BOX 2.8 New Testing Relationships Between Vendors and Customers
Today, testing is generally performed comparatively early in a product's life cycle, as an integral part of the development process, and is led by the supplier with input from, or even the active participation of, the users. The supplier openly shares test results with its customers, thus minimizing the need for customer-performed conformance testing.
Customers view suppliers favored in this way as strategic and often have risk-sharing financial relationships to maintain their interest, performance, and trust. Cooperative relationships often mean that suppliers understand customer needs better, time to market is shorter, and overall testing costs are lower. The disadvantage is that the customer may lose the additional level of assurance that a supplier product conforms to specifications.
Despite the power of a more cooperative testing position, this type of supplier responsibility has typically not extended yet to end-to-end performance of systems interoperating with many other systems from many other suppliers. Achieving and maintaining end-to-end interoperability are often still activities for the customer/user to manage.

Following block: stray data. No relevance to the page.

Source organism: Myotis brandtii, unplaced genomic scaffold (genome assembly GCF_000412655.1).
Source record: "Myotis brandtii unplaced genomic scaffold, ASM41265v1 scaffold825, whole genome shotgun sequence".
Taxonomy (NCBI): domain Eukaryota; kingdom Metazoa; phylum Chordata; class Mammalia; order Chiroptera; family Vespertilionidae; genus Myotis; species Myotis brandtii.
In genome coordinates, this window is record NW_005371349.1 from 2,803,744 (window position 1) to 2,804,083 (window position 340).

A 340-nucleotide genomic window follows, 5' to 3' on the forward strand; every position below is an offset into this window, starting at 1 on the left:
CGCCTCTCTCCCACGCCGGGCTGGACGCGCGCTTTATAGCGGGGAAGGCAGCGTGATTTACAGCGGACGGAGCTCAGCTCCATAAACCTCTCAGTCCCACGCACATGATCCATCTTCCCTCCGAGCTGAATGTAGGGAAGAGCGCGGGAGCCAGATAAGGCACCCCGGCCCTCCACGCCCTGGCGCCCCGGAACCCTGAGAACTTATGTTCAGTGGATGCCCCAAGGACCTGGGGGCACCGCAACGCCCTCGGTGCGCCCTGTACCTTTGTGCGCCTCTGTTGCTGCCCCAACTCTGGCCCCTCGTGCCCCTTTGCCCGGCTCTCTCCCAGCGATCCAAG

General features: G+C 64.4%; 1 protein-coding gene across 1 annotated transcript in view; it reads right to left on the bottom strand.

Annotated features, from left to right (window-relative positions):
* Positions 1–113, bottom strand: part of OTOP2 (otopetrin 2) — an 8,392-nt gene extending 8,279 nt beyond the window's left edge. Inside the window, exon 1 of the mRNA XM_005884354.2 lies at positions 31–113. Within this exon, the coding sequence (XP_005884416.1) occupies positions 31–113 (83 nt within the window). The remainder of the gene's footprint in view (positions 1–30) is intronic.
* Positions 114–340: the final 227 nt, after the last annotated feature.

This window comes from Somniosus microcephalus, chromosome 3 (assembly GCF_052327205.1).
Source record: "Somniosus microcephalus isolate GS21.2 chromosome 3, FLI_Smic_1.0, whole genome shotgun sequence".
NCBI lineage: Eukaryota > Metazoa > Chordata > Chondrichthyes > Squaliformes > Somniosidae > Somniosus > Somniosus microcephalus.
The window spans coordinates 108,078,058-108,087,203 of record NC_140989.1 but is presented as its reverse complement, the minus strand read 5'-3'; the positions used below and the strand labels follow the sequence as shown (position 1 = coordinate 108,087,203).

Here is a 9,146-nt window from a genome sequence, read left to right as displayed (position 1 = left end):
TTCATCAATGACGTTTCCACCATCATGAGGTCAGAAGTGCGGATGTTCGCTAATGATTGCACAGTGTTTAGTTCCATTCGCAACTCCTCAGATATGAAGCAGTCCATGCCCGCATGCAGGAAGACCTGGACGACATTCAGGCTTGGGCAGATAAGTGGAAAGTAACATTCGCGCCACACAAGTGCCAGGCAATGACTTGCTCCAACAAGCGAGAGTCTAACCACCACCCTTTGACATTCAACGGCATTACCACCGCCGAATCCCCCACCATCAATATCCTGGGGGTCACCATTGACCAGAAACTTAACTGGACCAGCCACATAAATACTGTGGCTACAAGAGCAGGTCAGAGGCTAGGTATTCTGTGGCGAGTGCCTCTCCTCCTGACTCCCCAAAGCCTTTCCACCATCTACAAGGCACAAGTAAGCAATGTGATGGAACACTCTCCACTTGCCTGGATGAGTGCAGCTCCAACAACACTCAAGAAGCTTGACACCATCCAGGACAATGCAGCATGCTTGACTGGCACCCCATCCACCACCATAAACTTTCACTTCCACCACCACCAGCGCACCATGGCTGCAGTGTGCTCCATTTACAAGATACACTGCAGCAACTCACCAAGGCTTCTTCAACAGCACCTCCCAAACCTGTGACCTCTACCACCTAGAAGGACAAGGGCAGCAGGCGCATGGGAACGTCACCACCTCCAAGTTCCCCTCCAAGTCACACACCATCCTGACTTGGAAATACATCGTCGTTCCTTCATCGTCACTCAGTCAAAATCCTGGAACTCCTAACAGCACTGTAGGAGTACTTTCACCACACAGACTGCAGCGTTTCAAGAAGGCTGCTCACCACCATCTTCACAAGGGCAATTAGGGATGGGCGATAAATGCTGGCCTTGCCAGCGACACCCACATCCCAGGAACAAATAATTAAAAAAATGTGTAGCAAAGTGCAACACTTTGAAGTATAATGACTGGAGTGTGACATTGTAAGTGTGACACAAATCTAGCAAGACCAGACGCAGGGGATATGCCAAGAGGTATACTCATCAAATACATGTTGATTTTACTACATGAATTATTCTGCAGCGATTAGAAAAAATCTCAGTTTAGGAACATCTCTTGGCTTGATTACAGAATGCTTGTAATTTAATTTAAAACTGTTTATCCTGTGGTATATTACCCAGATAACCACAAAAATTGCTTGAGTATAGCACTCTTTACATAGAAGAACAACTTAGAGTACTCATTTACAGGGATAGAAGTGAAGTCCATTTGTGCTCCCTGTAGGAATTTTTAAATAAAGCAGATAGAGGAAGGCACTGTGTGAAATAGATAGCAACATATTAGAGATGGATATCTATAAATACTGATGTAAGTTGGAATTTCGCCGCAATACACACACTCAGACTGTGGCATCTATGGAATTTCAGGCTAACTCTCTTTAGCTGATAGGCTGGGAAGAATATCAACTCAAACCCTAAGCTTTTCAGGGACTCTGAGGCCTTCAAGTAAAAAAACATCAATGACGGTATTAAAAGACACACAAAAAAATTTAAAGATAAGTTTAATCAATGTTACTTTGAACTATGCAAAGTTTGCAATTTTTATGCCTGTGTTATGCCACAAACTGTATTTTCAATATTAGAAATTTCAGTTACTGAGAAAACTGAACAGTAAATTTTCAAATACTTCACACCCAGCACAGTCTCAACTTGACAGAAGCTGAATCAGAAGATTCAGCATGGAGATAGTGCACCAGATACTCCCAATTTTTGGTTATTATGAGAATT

An important corollary of having suppliers accept responsibility for the conformance of their systems to their customers' requirements is that this responsibility does not stop when a system is first fielded. Latent faults may not be discovered until new systems are later connected to this embedded system or the system is placed in some new environment. Suppliers practicing good quality management techniques accept the responsibility for later fixes to their systems. Their costs for performing this function either were allocated as an internal reserve of the original system purchase price or are recovered through customer-purchased "maintenance releases" of system improvements.